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Keeping Your Home Healthy: Hidden Health Dangers

When we think of dangers in our home, we often think of carbon monoxide and radon. But did you know that other health hazards are lurking in your home that you may not know about? In this blog post, we’ll discuss some of the hidden health dangers in your home that you should be aware of.

Lead Pipes and Paint

The Environmental Protection Agency (EPA) estimates that there are 9 million lead pipes that deliver drinking water to homes and businesses across the United States. Even though lead-based interior paint has been banned since 1978, it remains the most common cause of lead poisoning. It's important to note that there are no safe levels of lead exposure. If you are buying a home, the seller is required to provide you with any known lead-based paint hazards. If you suspect that your home may have lead pipes or paint, you should contact a professional to test for lead and remove it if necessary.


Asbestos is a fibrous material that is resistant to heat and corrosion. It has been used in insulation and wallboard materials. When asbestos is disturbed, the fibers can get trapped in your lungs and cause inflammation and scarring, leading to serious health problems. Asbestos is still used in many products like brake linings, ceiling insulation, cement pipes, some filters, and some flooring adhesives. It's hard to identify asbestos as it can't be seen by the human eye. Homeowners often think of popcorn texture on ceilings when they think of asbestos. If you suspect asbestos in your home, you should take precautions and call a trained professional for removal.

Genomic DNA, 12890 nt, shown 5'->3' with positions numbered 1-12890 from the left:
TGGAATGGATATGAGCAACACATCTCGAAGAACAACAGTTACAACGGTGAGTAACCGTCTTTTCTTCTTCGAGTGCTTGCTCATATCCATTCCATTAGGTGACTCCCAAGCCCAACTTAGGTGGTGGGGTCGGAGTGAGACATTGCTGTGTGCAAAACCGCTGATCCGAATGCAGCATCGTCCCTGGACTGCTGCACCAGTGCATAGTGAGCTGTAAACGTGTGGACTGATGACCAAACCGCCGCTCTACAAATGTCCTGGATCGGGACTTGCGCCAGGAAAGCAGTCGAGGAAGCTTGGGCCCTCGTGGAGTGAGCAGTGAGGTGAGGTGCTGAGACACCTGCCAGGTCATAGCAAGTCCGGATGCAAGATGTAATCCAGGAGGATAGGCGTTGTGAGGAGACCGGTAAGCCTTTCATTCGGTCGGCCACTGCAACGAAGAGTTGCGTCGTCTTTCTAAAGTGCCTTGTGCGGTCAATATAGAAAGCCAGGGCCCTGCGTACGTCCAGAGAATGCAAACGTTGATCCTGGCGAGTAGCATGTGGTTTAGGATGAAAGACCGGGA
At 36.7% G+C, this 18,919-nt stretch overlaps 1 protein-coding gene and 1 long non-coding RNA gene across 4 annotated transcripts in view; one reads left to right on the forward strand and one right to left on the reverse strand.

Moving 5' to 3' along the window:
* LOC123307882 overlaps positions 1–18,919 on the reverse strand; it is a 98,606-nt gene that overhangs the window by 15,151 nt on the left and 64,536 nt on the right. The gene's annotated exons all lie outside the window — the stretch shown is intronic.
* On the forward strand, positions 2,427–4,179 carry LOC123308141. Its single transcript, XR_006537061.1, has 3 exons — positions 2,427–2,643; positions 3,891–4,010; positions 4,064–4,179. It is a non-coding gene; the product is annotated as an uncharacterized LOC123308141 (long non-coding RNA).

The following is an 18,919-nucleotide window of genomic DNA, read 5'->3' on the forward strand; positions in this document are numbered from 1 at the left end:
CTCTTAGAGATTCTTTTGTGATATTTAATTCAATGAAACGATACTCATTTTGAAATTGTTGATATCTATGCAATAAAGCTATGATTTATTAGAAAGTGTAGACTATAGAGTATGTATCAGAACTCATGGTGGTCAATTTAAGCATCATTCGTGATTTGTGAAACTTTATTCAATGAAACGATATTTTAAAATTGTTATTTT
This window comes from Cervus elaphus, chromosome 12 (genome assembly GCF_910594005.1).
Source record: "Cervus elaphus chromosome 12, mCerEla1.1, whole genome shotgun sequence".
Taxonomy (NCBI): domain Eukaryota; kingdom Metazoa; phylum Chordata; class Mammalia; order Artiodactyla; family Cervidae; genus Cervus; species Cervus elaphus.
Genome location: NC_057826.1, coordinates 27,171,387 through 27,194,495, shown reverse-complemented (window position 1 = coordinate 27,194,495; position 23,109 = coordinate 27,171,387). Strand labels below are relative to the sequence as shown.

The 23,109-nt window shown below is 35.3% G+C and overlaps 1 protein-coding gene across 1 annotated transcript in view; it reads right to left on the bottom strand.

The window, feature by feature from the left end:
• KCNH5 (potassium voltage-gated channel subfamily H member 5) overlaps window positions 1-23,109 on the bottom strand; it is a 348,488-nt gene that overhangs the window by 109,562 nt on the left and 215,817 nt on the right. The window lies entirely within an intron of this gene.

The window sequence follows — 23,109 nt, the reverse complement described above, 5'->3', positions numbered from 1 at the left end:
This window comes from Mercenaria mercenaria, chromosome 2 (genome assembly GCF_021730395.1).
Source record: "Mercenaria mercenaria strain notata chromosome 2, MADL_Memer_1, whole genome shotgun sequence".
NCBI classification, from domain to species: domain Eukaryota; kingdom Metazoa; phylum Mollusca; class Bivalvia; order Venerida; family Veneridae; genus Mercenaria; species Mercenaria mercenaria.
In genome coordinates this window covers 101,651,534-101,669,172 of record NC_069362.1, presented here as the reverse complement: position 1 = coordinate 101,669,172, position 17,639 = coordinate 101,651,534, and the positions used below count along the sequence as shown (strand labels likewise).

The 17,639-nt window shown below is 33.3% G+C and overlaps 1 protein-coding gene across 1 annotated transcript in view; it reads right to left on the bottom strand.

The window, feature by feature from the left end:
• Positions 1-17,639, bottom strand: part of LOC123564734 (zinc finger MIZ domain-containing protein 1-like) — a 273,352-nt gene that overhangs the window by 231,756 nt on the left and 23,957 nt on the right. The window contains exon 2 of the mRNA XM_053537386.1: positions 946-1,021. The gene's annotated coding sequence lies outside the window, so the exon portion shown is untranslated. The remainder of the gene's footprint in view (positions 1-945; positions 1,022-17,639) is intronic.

Mold can cause health problems too. Mold spores are invisible to the naked eye and float through the air. They need water or moisture to grow, so if you see moisture or smell a musty odor, you may have mold. Watch for growth in places like leaky roofs, windows, or around pipes, it can grow on nearly every surface. Mold spores produce allergic reactions and can contain toxic substances. If you are exposed for a long period, you may experience persistent headaches, muscle cramps, runny nose, watery eyes, or a cough. The Centers for Disease Control and Prevention (CDC) doesn't recommend testing for mold as it affects everyone differently.


Your home is where you should feel safe and healthy. Unfortunately, there are hidden health hazards that can affect your well-being. Knowing about these hazards and taking action to prevent them can keep you and your family safe. Keep an eye out for lead pipes, asbestos, and mold, and don't hesitate to call a professional if you suspect any of them in your home.

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